Within thirty six hours of this conversation, we had moved Dad to hospice and been handed the rather heavy piece of information that he might not make it through the night. We scrambled: everyone grabbed toothbrushes and pajamas, and Mom and I headed to hospice while Spouse and the kids bunked in with my grandmother. The next morning, Dad was still with us - and the Big Kid announced that he wanted to go to church, which I considered an incredibly healthy thing. I had already notified his youth minister of the situation, which turned out to be a mistake on my part, because C walked in, people reached out to him, and outreach was not what he wanted at that particular moment. On the way home from church, he announced to his father that he would not be attending his youth group's "Thrift Shop Prom" (only one rule: attire can't cost you more than ten dollars, inclusive of accessories) because he couldn't stand people being so nice to him.
At this point, I made one of those tough sandwich-generation choices and left hospice for a bit - checked in with my grandmother and Spouse (not so much because I was worried that he wasn't taking good care of her, but because I was worried that perhaps Spouse was feeling the need to kill her) and kidnapped the Big Kid for a half hour. We drove to our house, I took a much-needed shower, and we assembled his Thrift Shop Prom outfit (burnt orange skinny jeans - there's a story behind those that I will share at a later date - and a purple-sequined puffy pirate shirt that was part of Spouse's "pimp daddy" costume a few Halloweens ago).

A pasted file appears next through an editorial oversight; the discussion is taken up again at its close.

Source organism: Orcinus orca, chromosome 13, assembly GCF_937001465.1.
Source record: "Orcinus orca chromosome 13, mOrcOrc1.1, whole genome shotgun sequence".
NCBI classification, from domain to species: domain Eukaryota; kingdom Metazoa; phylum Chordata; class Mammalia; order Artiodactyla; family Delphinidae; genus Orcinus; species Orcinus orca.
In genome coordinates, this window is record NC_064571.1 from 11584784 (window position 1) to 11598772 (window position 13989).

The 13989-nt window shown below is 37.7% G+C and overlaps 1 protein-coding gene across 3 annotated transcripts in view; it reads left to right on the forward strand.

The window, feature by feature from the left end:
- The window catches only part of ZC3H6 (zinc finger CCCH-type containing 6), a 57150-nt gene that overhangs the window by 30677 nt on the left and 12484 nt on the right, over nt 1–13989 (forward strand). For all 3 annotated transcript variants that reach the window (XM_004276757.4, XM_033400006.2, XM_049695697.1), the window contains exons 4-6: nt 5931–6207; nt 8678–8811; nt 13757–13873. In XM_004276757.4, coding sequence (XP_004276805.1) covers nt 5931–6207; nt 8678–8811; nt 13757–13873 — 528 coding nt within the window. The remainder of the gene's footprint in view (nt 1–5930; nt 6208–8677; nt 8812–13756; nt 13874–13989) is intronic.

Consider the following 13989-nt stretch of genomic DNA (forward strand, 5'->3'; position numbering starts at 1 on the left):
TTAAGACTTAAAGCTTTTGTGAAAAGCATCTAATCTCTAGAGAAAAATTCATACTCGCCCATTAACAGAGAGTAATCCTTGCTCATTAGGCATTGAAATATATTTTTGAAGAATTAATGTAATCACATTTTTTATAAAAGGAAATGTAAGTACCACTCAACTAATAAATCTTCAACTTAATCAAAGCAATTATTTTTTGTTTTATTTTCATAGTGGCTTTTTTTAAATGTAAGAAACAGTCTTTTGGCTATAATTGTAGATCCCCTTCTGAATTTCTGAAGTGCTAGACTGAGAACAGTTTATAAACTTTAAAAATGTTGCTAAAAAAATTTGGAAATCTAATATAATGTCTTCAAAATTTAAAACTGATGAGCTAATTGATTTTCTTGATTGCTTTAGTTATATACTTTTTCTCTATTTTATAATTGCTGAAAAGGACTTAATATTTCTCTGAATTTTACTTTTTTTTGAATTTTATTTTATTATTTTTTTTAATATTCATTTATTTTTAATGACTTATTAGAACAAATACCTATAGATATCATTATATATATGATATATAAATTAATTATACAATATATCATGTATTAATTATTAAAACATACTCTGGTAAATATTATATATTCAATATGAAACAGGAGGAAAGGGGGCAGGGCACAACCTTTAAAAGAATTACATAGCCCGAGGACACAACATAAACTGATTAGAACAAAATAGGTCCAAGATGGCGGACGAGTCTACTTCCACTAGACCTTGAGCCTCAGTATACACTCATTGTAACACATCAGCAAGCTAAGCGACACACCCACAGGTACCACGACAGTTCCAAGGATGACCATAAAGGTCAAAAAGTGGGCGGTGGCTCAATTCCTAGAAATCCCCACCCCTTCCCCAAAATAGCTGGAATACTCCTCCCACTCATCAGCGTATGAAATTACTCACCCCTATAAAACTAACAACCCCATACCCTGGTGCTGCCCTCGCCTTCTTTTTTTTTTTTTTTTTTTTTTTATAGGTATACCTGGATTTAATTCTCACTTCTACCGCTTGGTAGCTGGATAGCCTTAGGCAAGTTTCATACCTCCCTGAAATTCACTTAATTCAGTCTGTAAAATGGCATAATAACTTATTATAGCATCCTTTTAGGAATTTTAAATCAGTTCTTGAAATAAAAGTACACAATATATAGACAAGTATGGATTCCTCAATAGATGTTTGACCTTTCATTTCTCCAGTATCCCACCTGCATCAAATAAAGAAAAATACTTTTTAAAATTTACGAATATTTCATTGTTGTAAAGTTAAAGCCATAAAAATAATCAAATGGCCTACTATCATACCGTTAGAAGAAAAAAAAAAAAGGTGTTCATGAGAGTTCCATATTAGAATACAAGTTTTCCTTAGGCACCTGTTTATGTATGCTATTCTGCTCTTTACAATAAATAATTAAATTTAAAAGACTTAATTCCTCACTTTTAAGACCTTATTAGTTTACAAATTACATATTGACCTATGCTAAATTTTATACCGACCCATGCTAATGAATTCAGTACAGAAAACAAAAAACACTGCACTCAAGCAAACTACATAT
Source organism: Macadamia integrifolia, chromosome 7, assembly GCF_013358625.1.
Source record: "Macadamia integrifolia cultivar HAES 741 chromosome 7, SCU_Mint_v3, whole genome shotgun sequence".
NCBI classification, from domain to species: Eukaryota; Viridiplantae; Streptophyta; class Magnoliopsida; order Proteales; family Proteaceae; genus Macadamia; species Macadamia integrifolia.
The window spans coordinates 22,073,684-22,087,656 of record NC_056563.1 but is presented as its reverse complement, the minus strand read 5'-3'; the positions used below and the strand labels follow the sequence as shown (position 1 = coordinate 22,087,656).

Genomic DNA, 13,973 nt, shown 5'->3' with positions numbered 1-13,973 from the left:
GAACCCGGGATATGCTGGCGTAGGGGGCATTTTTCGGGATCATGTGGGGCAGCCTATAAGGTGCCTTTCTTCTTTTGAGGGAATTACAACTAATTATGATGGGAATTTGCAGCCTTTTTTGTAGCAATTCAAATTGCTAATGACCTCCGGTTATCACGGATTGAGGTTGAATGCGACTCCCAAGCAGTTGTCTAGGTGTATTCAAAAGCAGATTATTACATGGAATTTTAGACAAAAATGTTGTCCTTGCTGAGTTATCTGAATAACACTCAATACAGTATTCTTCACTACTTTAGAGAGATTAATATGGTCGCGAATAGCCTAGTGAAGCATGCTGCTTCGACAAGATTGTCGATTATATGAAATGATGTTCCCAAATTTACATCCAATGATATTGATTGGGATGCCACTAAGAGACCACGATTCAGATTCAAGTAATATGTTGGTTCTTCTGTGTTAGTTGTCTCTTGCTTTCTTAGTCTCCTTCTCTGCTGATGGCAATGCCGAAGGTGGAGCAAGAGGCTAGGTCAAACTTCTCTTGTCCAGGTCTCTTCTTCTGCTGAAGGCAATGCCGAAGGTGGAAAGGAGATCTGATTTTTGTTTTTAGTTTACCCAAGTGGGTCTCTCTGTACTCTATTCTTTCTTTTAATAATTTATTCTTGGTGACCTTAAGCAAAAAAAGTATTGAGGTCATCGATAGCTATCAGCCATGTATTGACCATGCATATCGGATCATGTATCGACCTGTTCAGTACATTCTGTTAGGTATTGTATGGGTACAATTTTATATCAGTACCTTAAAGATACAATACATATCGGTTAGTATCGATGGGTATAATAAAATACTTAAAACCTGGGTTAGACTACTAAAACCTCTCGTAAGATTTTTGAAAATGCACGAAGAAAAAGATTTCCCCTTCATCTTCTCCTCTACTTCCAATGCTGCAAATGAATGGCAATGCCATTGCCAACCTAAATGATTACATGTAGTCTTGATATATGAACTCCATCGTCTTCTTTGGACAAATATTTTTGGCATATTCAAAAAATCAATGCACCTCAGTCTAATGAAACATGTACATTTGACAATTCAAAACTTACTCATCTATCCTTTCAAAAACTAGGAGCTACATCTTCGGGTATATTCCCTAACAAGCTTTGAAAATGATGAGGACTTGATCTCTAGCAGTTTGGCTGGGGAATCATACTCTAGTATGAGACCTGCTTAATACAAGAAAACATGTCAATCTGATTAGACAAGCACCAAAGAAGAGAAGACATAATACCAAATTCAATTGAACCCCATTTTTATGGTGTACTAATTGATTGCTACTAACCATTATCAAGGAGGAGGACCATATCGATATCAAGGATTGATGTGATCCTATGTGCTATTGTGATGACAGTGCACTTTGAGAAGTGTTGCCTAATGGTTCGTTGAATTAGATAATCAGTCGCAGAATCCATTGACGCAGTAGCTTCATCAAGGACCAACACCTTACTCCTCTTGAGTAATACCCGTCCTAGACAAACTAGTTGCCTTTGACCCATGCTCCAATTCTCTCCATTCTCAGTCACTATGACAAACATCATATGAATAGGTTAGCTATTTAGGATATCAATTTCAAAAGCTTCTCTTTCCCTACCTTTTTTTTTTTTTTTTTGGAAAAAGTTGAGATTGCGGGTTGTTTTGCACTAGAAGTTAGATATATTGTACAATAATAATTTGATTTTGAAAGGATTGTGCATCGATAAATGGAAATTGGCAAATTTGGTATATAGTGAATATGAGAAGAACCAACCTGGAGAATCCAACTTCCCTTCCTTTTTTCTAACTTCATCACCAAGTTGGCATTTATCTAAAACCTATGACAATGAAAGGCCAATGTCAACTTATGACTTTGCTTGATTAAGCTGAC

"Mom, I don't want to go."
Fully understood. The first time my dad fought renal cancer, I was a freshman in college. He was diagnosed over Christmas break and had his kidney removed shortly after New Year's. I went back for spring semester unsure of how things would play out for him. The last thing I wanted to do was talk about my situation, but there they were - my well-meaning dormmates and sorority sisters. Some of them got it exactly right: "Hey, I'm here if you want to talk." Simple, to the point. Others were more awkward and tried to force me to talk about my feelings. Or touched me a bit too much. Or tried to draw parallels to events in their life that were not, even remotely, similar. Some planted their feet firmly in their mouths, Others were afraid to make jokes around me, and a few avoided me entirely.
It was agonizing. But, with the benefit of hindsight, it was also beautiful. Because it's very affirming to know that people care about you - even when that care is making you, kinda-sorta, miserable. So you have to take the attention in the spirit in which it is attended, and you have to shape it. Thank people (because, above all else, you should always be gracious), and then tell them what you need: "I appreciate your prayers, but right now I just need things to be as normal as possible."